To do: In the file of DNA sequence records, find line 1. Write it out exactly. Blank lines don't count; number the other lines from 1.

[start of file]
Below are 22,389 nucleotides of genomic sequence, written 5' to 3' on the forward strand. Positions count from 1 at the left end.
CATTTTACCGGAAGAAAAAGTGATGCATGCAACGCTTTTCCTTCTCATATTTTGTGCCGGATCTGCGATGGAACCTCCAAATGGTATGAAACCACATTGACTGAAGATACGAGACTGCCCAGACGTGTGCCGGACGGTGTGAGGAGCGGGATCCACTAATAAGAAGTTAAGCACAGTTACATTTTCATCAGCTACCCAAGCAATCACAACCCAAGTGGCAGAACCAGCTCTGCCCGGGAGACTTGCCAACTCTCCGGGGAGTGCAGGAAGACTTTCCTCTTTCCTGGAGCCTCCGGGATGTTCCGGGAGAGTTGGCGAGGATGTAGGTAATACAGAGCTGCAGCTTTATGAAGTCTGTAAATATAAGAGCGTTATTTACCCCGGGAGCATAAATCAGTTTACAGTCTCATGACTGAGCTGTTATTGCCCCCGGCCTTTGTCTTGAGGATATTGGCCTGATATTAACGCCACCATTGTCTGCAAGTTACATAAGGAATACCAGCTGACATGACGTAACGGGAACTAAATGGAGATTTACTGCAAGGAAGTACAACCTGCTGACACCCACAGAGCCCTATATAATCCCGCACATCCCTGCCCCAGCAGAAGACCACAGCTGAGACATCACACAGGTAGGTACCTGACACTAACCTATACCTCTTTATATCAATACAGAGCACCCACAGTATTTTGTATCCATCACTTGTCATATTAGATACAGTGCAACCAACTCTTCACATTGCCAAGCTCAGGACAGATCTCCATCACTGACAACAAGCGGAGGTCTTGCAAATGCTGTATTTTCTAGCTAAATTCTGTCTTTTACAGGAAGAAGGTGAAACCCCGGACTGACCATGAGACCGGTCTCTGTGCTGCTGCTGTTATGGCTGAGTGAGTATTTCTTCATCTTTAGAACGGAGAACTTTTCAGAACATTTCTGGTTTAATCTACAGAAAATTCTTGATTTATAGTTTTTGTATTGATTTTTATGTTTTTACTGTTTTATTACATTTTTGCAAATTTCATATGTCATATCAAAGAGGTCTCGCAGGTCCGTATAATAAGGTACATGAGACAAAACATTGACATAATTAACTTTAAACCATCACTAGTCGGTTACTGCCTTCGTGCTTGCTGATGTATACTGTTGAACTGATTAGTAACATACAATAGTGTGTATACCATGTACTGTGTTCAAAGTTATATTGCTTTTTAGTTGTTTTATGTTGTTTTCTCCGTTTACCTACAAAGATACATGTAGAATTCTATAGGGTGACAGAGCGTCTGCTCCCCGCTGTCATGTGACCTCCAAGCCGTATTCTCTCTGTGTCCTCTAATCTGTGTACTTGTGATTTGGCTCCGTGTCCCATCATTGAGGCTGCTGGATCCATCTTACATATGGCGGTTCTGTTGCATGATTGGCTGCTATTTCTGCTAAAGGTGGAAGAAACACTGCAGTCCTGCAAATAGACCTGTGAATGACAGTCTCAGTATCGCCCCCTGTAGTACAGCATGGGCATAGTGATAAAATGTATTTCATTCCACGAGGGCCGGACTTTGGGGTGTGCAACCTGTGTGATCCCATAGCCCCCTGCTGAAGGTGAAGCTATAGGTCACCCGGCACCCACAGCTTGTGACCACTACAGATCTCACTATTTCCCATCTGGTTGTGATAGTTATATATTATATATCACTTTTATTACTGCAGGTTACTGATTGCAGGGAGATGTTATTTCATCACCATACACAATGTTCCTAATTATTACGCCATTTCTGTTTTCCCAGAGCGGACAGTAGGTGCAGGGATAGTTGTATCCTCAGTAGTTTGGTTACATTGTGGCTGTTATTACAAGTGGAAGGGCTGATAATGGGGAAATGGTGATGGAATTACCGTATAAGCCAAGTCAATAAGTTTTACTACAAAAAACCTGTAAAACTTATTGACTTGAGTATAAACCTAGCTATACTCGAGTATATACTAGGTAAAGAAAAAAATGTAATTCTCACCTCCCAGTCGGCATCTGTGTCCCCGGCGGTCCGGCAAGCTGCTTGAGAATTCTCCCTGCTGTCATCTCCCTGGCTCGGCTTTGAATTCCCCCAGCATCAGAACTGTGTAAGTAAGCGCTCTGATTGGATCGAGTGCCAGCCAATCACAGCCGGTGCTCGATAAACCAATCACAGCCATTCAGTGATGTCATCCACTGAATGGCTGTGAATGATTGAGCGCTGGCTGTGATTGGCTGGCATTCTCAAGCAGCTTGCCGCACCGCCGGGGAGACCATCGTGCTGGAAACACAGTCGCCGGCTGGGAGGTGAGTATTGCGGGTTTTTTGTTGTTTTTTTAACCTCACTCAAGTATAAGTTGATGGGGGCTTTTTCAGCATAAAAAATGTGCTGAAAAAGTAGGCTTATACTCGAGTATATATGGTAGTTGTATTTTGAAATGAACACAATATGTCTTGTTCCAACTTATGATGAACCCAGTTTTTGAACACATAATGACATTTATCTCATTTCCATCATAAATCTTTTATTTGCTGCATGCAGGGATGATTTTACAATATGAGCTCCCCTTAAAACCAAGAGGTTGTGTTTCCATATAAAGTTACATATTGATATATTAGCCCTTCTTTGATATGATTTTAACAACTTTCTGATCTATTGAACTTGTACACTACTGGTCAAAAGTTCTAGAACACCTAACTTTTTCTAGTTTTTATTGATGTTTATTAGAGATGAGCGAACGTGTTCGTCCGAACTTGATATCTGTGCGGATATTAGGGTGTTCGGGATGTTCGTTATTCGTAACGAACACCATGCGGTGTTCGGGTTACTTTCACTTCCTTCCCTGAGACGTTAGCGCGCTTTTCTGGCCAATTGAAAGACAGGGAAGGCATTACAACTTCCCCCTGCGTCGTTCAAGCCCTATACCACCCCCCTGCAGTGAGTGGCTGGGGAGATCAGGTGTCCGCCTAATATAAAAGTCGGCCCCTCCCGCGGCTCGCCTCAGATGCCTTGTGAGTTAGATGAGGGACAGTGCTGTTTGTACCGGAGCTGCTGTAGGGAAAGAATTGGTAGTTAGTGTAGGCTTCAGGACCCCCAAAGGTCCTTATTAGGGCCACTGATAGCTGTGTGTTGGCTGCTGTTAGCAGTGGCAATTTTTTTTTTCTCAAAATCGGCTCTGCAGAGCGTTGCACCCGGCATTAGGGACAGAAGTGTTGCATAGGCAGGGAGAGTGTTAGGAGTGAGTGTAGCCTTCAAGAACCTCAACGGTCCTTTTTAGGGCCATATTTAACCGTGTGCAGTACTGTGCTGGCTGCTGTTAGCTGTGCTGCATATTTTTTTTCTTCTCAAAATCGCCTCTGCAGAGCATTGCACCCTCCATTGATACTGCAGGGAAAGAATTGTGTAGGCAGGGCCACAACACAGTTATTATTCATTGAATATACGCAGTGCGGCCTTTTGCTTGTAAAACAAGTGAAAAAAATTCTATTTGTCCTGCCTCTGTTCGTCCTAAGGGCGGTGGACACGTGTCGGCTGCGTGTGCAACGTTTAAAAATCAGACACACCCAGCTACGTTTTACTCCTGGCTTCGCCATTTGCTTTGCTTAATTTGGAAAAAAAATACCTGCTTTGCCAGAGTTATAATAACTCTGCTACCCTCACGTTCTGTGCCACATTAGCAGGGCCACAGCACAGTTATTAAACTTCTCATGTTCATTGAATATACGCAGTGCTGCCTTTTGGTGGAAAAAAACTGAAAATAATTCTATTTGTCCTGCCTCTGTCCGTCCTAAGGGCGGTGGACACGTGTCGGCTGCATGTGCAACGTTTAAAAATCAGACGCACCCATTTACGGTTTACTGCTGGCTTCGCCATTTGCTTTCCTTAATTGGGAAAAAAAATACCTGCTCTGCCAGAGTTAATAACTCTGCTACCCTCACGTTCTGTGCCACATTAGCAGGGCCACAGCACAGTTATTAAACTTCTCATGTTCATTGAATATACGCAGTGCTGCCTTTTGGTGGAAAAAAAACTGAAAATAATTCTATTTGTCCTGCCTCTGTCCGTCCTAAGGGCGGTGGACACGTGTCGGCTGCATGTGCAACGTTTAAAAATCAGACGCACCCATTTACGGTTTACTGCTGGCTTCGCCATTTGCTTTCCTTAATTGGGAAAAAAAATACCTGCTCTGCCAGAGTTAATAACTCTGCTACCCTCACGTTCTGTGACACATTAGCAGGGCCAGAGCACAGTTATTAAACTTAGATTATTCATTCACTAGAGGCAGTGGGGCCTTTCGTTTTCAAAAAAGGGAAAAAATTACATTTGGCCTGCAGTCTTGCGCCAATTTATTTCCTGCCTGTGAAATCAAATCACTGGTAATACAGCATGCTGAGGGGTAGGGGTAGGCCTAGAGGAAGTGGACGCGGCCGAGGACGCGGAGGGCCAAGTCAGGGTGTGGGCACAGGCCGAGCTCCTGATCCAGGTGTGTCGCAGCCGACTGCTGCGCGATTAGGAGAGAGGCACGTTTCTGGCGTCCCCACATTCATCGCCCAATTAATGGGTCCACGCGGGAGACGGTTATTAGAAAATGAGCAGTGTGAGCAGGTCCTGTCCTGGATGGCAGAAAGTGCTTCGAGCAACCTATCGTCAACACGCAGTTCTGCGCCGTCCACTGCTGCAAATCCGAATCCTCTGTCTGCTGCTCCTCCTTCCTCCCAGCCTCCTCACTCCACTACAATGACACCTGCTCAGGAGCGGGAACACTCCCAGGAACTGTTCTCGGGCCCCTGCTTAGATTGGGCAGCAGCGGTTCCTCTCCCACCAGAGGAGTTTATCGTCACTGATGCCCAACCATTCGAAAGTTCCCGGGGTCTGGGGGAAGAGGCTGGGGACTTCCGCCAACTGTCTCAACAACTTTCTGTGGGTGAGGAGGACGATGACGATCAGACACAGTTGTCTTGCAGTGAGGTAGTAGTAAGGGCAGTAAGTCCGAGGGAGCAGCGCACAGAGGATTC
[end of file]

Below are 22,389 nucleotides of genomic sequence, written 5' to 3' on the forward strand. Positions count from 1 at the left end.